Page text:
“Particle” in the news
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· Disinfection stations, cardboard mascots for social distancing: Some Malaysian businesses go the extra mile in new normal →
In addition to face masks, face shields covering the entire face are also getting more common to protect the eyes from droplets that may contain virus particles.
The New York Times
· Disney World Opens Its Gates, With Virus Numbers Rising →
Scientists around the country have tried to identify everyday materials that do a good job of filtering microscopic particles.
· Bill Nye's minute-long PSA on mask-wearing is as simple as it is effective →
In the video, which New York Governer Andrew Cuomo shared on Twitter, Nye uses a scarf, a face mask, and a lit candle to demonstrate in the simplest terms possible how effective a cloth covering can be at slowing down exactly the kinds of airborne particles that are making people sick.
· Bins overflow at The Alfred with ward access cut after positive tests →
Surgical masks are provided to staff treating COVID-19 patients despite offering less protection against viral particles than respirator masks, in line with official Australian Health Protection Principal Committee advice based on the recommendations of its Infection Control Expert Group.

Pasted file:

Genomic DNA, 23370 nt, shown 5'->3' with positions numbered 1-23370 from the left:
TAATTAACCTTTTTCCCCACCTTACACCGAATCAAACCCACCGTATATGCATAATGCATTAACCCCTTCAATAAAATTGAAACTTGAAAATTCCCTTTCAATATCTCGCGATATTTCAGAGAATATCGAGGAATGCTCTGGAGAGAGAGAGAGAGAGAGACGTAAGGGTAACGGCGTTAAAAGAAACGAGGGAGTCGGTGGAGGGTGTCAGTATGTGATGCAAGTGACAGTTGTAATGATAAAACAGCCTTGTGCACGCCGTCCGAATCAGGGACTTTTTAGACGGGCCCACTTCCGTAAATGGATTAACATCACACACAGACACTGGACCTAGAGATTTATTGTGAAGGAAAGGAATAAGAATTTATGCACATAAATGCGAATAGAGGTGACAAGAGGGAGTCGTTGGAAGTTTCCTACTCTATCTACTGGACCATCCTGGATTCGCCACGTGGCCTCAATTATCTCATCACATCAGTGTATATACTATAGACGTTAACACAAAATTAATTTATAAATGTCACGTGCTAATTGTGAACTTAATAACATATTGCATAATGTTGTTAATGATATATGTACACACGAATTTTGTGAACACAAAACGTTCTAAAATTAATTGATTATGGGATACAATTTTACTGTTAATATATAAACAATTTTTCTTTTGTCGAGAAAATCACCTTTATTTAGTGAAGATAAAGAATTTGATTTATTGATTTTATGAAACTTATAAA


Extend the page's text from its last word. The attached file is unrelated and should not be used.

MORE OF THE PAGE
· Coronavirus FAQ: How Do I Protect Myself If The Coronavirus Can Linger In The Air? →
The agency still maintains that the greater risk of spread appears to be from droplets — larger particles, also expelled when we talk or breathe, which settle more quickly and are less likely to accumulate in the air.
· Coronavirus pandemic reveals century-old scientific split over airborne germs →
Such proof could involve studies in which laboratory animals become sickened by exposure to the virus in the air, or studies showing viable virus particles in air samples — a level of proof not required for other modes of transmission such as contact with contaminated surfaces, the letter’s signatories said.
· How a Chinese restaurant explains Australia's mask riddle →
Respiratory viruses like COVID-19 spread through droplets – the tiny particles of virus-containing saliva or mucus we spray when we cough and sneeze.
The New York Times
· An End to Empty Seats on Canada’s Airlines →
“Airplanes try to mitigate this through frequent air circulation and use of HEPA filters, but yes, you can still be infected if you breathe in the particles on their way to the filters,” he wrote in the email.